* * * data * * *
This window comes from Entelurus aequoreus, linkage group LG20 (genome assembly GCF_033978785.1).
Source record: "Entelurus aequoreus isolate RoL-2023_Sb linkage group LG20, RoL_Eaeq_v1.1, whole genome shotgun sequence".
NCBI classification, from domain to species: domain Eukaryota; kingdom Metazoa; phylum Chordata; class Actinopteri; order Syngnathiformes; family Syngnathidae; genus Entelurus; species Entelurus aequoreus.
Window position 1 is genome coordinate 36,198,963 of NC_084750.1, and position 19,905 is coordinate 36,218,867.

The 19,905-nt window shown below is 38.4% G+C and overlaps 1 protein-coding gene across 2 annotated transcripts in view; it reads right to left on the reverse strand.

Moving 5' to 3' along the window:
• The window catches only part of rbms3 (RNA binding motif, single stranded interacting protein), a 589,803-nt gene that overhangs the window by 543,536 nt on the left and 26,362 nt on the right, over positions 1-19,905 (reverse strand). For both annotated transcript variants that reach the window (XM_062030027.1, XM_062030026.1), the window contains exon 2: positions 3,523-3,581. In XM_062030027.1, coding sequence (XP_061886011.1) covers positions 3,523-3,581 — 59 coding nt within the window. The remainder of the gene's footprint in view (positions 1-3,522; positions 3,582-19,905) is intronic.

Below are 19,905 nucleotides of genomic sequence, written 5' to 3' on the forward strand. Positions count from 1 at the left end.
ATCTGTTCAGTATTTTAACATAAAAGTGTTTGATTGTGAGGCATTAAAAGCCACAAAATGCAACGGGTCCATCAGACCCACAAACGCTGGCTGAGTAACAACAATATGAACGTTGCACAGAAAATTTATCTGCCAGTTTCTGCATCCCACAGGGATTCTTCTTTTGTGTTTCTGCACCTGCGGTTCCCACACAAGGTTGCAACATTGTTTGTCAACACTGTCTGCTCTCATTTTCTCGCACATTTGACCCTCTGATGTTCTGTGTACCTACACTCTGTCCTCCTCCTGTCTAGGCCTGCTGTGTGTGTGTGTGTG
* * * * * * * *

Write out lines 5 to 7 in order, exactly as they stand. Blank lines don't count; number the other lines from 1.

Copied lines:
The 19,905-nt window shown below is 38.4% G+C and overlaps 1 protein-coding gene across 2 annotated transcripts in view; it reads right to left on the reverse strand.

Moving 5' to 3' along the window:
• The window catches only part of rbms3 (RNA binding motif, single stranded interacting protein), a 589,803-nt gene that overhangs the window by 543,536 nt on the left and 26,362 nt on the right, over positions 1-19,905 (reverse strand). For both annotated transcript variants that reach the window (XM_062030027.1, XM_062030026.1), the window contains exon 2: positions 3,523-3,581. In XM_062030027.1, coding sequence (XP_061886011.1) covers positions 3,523-3,581 — 59 coding nt within the window. The remainder of the gene's footprint in view (positions 1-3,522; positions 3,582-19,905) is intronic.